The key remains that these 3 upcoming drilling wells are each twinned with previous drilled discoveries which should make them relatively ‘lower risk’ compared to pure exploration drilling. To varying degrees, each single well could transform Touchstone from a little known small ‘also ran’ operator into something much larger. Any two success combination would be off the chart really. This also comes for a small capital outlay on each well and with access to nearby infrastructure, a rapid monetization and cash flow route is available. This is a very rare combination of positive factors in our view. For investors owning the shares at this price, there ought to be relatively low downside medium-term risk. The currently-producing assets cover more than the current valuation, in our view, whilst the upside success case could be a multiple of the current share price. That said, if all 3 wells turn out as failures, then the short-term share price would no doubt suffer. But with a refocusing on the existing production assets, this would hopefully make such a fall somewhat short lived.

Appendix

Trinidad background

Trinidad is ‘updip’ Venezuela in geological terms and only 12km off the coast at nearest point. Been producing oil since 1908 first oil find and has circa 6Bn reserves. Roughly 60,000 BOEPD produced on whole island/around per day, a decline from 140,000 in 2008 and peak in 1978 at 228,000. Petrotin/Heritage (state owned producer renamed) produce about half of this. Been very little drilling onshore in recent years and especially very little beyond 12,000ft has not had the onshore rigs for this depth. Last onshore discovery of note was 15+ years ago with all recent emphasis on offshore sector by the international majors e.g. BP ( BP ), Shell (RDS.A), BHP ( BHP ), and EOG Resources ( EOG ). Plenty of onshore hydrocarbons infrastructure already built but some quite old. Carapal Ridge is only onshore producing gas field, plenty offshore. Petrotin’s refinery closed in 2018 as too old and losing money, whilst only operating at half capacity, it is currently up for sale. No central database of all oil wells drilled/seismic etc. means sometimes information can be hard to come by. Trinidad is the wealthiest country in the Caribbean as a result of its oil/gas assets, Energy makes up circa 35% of the island’s GDP. It’s the 6 th largest exporter of LNG in the world.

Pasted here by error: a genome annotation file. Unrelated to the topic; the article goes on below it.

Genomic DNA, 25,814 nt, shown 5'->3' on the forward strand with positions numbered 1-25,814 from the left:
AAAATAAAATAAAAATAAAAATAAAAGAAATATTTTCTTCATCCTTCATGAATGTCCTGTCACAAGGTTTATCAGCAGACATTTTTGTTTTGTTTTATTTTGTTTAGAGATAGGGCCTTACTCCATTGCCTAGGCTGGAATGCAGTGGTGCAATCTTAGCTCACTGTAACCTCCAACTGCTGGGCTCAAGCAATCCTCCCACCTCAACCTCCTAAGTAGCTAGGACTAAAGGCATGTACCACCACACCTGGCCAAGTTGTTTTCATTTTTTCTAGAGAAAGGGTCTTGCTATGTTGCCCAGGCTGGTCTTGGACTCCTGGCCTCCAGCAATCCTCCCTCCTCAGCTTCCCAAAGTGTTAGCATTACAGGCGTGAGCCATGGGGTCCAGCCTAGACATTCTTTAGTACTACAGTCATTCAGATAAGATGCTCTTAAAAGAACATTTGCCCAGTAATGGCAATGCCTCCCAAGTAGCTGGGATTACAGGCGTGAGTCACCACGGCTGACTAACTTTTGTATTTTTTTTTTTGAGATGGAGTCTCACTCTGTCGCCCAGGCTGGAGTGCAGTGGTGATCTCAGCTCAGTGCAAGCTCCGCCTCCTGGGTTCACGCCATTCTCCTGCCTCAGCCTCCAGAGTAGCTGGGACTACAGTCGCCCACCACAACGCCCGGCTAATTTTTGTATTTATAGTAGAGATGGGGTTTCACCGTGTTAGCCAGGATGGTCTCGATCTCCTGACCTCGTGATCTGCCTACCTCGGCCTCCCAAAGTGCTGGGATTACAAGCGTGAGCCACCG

Further information

Touchstone Exploration online presentation: Paul Baay and James Shipka discuss year-end results and Ortoire exploration programme (TXP)

49 minutes 28 th March 2019 video presentation

Touchstone Exploration – Oil Capital Conference March 2019

25minutes after full year 2018 results, public presentation

See also Ciner Resources: The Key Risk To Monitor on seekingalpha.com


The views and opinions expressed herein are the views and opinions of the author and do not necessarily reflect those of Nasdaq, Inc.